Welcome to the Supreme Court of Westeros! Every week, three pressing questions from the community will be answered by the esteemed judges Stefan (from your very own Nerdstream Era) and Amin (from A Podcast of Ice and Fire). The rules are simple: we take three questions, and one of us writes a measured analysis. The other one writes a shorter opinion, either concurring or dissenting. The catch is that every week a third judge from the fandom will join us and also write a dissenting or concurring opinion. So if you think you're up to the task - write us an email to email@example.com, leave a comment in the post, ask in the APOIAF-forum or contact Amin at his tumblr. Discussion is by no means limited to the court itself, though - feel free to discuss our rulings in the commentary section and ask your own questions through the channels above.
One word on spoilers: we assume that you read all the books, including the Hedge Knight short stories, and watched the current TV episodes. We don't include the spoiler chapters from various sources in the discussion, with the notable exception of Theon I, which was supposed to be in "A Dance with Dragons" anyway.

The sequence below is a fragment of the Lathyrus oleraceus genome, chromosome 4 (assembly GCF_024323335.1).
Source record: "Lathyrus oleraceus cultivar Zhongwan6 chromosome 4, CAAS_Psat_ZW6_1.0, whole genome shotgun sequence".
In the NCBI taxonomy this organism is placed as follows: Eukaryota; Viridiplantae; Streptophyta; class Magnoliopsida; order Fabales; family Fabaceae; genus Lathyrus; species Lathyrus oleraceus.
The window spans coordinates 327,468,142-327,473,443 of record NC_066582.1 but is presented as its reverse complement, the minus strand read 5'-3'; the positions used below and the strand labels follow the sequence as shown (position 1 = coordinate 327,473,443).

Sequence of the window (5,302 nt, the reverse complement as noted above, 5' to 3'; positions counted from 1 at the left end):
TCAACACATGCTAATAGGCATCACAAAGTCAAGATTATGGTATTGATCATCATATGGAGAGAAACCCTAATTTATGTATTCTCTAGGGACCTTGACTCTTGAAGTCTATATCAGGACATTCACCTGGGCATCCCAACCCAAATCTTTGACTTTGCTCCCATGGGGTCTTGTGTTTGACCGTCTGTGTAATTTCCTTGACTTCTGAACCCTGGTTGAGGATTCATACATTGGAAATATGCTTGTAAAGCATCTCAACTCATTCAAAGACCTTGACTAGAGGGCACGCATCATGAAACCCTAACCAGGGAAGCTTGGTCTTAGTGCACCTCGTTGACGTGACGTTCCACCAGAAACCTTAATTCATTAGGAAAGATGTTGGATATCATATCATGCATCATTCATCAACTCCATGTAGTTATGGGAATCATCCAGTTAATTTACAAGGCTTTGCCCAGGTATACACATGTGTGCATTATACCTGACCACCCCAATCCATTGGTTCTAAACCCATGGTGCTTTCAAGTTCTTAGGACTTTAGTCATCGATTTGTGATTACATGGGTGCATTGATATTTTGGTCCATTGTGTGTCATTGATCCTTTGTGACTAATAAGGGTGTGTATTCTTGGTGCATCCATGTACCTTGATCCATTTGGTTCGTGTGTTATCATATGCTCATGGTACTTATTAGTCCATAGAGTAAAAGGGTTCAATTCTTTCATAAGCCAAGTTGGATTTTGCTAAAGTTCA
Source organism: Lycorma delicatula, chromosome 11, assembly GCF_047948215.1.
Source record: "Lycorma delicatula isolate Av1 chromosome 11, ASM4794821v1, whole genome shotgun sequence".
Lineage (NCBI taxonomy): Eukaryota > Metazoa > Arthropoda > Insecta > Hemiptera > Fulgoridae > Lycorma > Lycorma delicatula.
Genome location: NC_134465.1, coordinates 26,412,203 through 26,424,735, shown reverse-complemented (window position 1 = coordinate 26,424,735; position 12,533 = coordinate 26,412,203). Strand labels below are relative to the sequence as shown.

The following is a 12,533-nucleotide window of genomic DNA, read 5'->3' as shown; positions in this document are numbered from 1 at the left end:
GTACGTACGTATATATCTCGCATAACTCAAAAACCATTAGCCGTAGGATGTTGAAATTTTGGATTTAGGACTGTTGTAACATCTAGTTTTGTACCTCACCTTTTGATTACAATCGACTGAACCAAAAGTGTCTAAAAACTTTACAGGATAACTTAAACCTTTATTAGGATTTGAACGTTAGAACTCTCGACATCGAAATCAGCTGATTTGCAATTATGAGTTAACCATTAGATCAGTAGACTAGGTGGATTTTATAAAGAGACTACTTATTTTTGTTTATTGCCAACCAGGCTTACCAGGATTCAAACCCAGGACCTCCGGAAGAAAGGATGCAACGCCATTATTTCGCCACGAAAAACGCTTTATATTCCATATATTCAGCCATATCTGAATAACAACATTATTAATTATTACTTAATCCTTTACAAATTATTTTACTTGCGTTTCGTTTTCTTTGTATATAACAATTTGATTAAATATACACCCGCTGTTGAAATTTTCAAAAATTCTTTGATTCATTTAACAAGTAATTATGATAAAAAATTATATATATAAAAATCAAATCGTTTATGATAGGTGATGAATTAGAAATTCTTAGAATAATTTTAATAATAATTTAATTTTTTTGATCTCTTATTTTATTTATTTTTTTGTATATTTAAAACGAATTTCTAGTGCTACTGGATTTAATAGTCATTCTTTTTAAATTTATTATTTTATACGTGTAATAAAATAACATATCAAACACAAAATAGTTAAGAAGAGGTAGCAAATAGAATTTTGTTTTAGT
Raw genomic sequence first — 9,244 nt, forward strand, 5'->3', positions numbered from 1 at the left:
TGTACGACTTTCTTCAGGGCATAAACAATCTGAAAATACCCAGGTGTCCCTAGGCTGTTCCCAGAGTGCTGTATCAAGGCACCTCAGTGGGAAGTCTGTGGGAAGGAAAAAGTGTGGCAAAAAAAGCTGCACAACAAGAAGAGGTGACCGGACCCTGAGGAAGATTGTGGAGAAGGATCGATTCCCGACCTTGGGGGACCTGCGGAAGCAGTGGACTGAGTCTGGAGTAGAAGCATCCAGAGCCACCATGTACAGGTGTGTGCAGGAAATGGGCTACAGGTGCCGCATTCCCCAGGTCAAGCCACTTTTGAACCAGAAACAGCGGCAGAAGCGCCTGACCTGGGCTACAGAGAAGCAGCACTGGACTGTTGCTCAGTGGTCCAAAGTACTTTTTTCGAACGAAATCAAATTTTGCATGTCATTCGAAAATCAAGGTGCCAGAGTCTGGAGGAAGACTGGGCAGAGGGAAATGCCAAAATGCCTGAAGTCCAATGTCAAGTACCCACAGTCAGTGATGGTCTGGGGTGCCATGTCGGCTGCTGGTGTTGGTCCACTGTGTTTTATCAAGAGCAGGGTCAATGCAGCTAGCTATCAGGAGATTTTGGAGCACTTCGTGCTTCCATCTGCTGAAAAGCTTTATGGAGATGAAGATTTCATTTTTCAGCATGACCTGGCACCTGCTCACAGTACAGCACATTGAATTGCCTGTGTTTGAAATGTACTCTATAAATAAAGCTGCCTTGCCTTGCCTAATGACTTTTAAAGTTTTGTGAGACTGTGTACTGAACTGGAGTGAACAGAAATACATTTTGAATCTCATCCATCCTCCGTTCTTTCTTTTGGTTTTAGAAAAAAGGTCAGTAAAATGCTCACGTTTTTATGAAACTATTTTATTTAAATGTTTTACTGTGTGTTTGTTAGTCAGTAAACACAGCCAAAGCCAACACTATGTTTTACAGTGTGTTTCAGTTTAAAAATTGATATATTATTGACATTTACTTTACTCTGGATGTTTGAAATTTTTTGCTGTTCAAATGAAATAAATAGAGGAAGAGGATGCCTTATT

And now, up to ruling 8! Our guest judge this week is Anton Jumelet, a philosophy student from the Netherlands, who previously judged on ruling 65 of this court. He's usually not an active member of the fandom, but does ferociously follow everything ASOIAF-related. He's ashamed to admit that he once believed in something quite like the Bolt-On Theory, with Roose being an outpost for the Others. If it turns out to be true, he'll say he thought so all along.